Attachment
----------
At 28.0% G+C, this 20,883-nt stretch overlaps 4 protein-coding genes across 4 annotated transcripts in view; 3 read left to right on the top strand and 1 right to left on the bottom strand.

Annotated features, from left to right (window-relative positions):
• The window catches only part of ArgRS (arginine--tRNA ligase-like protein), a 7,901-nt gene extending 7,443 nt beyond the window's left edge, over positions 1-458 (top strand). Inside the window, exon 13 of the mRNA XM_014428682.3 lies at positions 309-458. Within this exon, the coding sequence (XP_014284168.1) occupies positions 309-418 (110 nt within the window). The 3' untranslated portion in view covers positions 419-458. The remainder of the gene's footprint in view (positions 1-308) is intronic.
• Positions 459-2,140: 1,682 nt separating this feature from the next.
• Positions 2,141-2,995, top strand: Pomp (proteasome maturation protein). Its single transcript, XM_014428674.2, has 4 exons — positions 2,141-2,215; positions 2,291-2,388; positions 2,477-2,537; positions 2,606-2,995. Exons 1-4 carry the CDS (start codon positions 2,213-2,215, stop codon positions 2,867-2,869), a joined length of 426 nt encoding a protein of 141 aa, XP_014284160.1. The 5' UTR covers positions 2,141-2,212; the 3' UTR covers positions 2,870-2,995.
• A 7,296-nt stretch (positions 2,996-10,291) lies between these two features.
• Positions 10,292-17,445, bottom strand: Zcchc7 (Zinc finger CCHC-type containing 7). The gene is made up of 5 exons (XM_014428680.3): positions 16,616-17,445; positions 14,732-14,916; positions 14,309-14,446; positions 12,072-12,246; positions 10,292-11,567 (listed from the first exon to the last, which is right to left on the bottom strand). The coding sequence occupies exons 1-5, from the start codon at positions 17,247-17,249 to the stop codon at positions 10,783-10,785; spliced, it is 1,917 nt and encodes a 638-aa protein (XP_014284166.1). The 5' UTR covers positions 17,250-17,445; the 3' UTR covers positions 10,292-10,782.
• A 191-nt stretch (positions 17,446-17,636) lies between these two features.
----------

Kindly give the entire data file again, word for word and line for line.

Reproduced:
At 28.0% G+C, this 20,883-nt stretch overlaps 4 protein-coding genes across 4 annotated transcripts in view; 3 read left to right on the top strand and 1 right to left on the bottom strand.

Annotated features, from left to right (window-relative positions):
• The window catches only part of ArgRS (arginine--tRNA ligase-like protein), a 7,901-nt gene extending 7,443 nt beyond the window's left edge, over positions 1-458 (top strand). Inside the window, exon 13 of the mRNA XM_014428682.3 lies at positions 309-458. Within this exon, the coding sequence (XP_014284168.1) occupies positions 309-418 (110 nt within the window). The 3' untranslated portion in view covers positions 419-458. The remainder of the gene's footprint in view (positions 1-308) is intronic.
• Positions 459-2,140: 1,682 nt separating this feature from the next.
• Positions 2,141-2,995, top strand: Pomp (proteasome maturation protein). Its single transcript, XM_014428674.2, has 4 exons — positions 2,141-2,215; positions 2,291-2,388; positions 2,477-2,537; positions 2,606-2,995. Exons 1-4 carry the CDS (start codon positions 2,213-2,215, stop codon positions 2,867-2,869), a joined length of 426 nt encoding a protein of 141 aa, XP_014284160.1. The 5' UTR covers positions 2,141-2,212; the 3' UTR covers positions 2,870-2,995.
• A 7,296-nt stretch (positions 2,996-10,291) lies between these two features.
• Positions 10,292-17,445, bottom strand: Zcchc7 (Zinc finger CCHC-type containing 7). The gene is made up of 5 exons (XM_014428680.3): positions 16,616-17,445; positions 14,732-14,916; positions 14,309-14,446; positions 12,072-12,246; positions 10,292-11,567 (listed from the first exon to the last, which is right to left on the bottom strand). The coding sequence occupies exons 1-5, from the start codon at positions 17,247-17,249 to the stop codon at positions 10,783-10,785; spliced, it is 1,917 nt and encodes a 638-aa protein (XP_014284166.1). The 5' UTR covers positions 17,250-17,445; the 3' UTR covers positions 10,292-10,782.
• A 191-nt stretch (positions 17,446-17,636) lies between these two features.